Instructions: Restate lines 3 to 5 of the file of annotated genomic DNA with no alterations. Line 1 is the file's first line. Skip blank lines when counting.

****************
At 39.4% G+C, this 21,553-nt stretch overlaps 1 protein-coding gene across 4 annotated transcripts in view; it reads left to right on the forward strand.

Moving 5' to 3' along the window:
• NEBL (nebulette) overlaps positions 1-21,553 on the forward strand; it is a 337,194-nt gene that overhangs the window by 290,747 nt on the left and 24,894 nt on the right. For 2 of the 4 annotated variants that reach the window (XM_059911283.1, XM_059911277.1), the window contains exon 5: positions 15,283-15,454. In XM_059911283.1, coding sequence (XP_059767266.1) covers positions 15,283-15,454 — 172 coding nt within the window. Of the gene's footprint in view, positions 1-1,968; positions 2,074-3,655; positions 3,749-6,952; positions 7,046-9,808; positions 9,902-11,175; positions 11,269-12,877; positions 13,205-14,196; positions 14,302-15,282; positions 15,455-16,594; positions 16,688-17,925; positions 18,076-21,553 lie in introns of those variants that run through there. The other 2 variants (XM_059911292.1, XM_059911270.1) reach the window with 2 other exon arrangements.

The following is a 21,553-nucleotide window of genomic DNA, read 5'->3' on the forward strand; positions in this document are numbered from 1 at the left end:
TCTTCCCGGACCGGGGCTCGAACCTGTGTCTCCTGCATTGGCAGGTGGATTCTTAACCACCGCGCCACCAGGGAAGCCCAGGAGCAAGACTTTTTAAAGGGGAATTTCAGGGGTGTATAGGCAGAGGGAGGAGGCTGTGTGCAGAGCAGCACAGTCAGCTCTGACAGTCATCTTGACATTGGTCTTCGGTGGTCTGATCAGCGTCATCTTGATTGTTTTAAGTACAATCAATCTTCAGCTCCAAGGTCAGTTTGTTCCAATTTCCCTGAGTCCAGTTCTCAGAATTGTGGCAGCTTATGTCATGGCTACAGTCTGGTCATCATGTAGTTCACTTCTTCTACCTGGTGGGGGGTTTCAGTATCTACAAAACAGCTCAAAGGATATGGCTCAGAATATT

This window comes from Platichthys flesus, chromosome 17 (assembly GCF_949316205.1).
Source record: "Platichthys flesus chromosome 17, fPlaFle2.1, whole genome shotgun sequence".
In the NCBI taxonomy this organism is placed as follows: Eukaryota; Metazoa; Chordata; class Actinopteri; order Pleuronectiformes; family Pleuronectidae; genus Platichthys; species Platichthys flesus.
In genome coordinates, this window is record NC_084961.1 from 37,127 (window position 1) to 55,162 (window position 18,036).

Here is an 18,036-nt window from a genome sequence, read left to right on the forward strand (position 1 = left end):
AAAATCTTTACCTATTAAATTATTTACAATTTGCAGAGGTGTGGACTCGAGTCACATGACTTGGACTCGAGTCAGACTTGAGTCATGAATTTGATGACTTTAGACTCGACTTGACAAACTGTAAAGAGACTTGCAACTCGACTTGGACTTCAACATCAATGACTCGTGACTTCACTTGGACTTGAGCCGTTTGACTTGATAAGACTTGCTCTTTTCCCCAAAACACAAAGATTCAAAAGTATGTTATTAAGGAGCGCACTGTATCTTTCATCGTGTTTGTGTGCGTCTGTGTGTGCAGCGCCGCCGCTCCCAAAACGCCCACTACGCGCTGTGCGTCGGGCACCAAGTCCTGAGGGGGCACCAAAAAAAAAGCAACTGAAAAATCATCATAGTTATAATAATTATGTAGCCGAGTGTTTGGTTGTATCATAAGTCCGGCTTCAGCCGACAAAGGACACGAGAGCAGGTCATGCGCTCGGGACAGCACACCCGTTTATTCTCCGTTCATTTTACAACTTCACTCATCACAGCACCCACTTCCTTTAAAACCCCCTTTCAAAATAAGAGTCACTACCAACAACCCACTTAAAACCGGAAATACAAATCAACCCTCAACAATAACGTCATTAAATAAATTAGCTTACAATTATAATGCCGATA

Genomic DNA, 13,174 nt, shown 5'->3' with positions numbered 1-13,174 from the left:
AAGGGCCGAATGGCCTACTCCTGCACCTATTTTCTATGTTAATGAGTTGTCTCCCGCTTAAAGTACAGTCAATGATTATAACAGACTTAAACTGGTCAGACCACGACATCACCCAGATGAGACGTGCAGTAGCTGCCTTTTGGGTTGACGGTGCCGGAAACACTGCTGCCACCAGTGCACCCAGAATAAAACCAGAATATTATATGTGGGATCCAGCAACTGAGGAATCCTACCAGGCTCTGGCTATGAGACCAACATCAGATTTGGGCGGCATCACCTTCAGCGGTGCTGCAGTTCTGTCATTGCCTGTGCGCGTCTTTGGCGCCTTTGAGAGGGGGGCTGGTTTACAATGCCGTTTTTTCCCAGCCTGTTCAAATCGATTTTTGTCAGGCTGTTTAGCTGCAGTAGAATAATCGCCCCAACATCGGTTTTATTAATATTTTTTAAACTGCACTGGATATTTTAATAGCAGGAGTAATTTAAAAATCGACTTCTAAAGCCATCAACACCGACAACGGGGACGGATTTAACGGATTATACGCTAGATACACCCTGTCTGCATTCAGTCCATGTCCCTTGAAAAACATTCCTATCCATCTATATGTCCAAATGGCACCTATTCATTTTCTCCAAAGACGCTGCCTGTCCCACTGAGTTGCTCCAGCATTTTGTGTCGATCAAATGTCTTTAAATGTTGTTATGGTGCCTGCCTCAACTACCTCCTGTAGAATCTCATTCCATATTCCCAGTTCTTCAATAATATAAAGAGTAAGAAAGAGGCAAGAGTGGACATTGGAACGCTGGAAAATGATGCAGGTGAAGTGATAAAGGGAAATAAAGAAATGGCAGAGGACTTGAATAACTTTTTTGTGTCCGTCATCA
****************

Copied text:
• NEBL (nebulette) overlaps positions 1-21,553 on the forward strand; it is a 337,194-nt gene that overhangs the window by 290,747 nt on the left and 24,894 nt on the right. For 2 of the 4 annotated variants that reach the window (XM_059911283.1, XM_059911277.1), the window contains exon 5: positions 15,283-15,454. In XM_059911283.1, coding sequence (XP_059767266.1) covers positions 15,283-15,454 — 172 coding nt within the window. Of the gene's footprint in view, positions 1-1,968; positions 2,074-3,655; positions 3,749-6,952; positions 7,046-9,808; positions 9,902-11,175; positions 11,269-12,877; positions 13,205-14,196; positions 14,302-15,282; positions 15,455-16,594; positions 16,688-17,925; positions 18,076-21,553 lie in introns of those variants that run through there. The other 2 variants (XM_059911292.1, XM_059911270.1) reach the window with 2 other exon arrangements.

The following is a 21,553-nucleotide window of genomic DNA, read 5'->3' on the forward strand; positions in this document are numbered from 1 at the left end:
TCTTCCCGGACCGGGGCTCGAACCTGTGTCTCCTGCATTGGCAGGTGGATTCTTAACCACCGCGCCACCAGGGAAGCCCAGGAGCAAGACTTTTTAAAGGGGAATTTCAGGGGTGTATAGGCAGAGGGAGGAGGCTGTGTGCAGAGCAGCACAGTCAGCTCTGACAGTCATCTTGACATTGGTCTTCGGTGGTCTGATCAGCGTCATCTTGATTGTTTTAAGTACAATCAATCTTCAGCTCCAAGGTCAGTTTGTTCCAATTTCCCTGAGTCCAGTTCTCAGAATTGTGGCAGCTTATGTCATGGCTACAGTCTGGTCATCATGTAGTTCACTTCTTCTACCTGGTGGGGGGTTTCAGTATCTACAAAACAGCTCAAAGGATATGGCTCAGAATATT